Art Deco

In contrast to Art Nouveau, the Art Déco, which was created in connection with the Exposition Internationale des Arts Décoratifs et Industriels Modernes in 1925 and derived from the French art décoratif (decorative art), lacks a clear stylistic feature. Rather, aspects such as elegance, clear and straight lines, precious materials (e.g. gold, bronze, silver or ivory) as well as contrast and intensity of the colors are in the foreground.

In principle, the Art Deco is actually not a style, but stands for the attitude towards life of the bourgeoisie of the 1920s, which was characterized by a widespread urge for pomp, sophisticated living style and almost excessive entertainment.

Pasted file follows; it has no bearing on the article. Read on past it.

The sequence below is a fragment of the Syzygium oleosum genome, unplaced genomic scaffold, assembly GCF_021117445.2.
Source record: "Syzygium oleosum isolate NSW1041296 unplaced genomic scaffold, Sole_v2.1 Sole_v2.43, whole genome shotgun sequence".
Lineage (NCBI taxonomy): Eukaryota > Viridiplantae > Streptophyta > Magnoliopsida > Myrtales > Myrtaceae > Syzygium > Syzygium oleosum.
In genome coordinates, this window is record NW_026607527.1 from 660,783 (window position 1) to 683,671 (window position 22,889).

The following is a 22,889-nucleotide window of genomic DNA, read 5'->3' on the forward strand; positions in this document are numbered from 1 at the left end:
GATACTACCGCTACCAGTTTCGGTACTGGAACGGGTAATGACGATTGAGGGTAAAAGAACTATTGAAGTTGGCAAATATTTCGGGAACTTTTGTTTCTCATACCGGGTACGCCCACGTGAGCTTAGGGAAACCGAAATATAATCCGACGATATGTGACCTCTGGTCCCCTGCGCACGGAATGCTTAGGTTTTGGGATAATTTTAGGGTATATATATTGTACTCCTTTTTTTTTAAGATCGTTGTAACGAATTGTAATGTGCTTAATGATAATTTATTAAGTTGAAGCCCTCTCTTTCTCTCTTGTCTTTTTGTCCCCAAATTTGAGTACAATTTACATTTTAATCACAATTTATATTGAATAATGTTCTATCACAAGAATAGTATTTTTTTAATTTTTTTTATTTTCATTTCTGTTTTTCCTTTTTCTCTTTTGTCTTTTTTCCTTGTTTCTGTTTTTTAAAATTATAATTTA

Art deco drew its influences and suggestions on form and design from many directions. This includes the clear, geometric forms of classical modernism, the best-known representatives of which include the Bauhaus and the Dutch De Stijl, as well as influences from African, ancient Egyptian or Chinese art.

Antique jewelry from the Art Deco era captivates with exoticism, a daring form and design language, gemstones in white gold or platinum and often bright colors. Or in other words: antique jewelry with more than a touch of extravagance and luxury.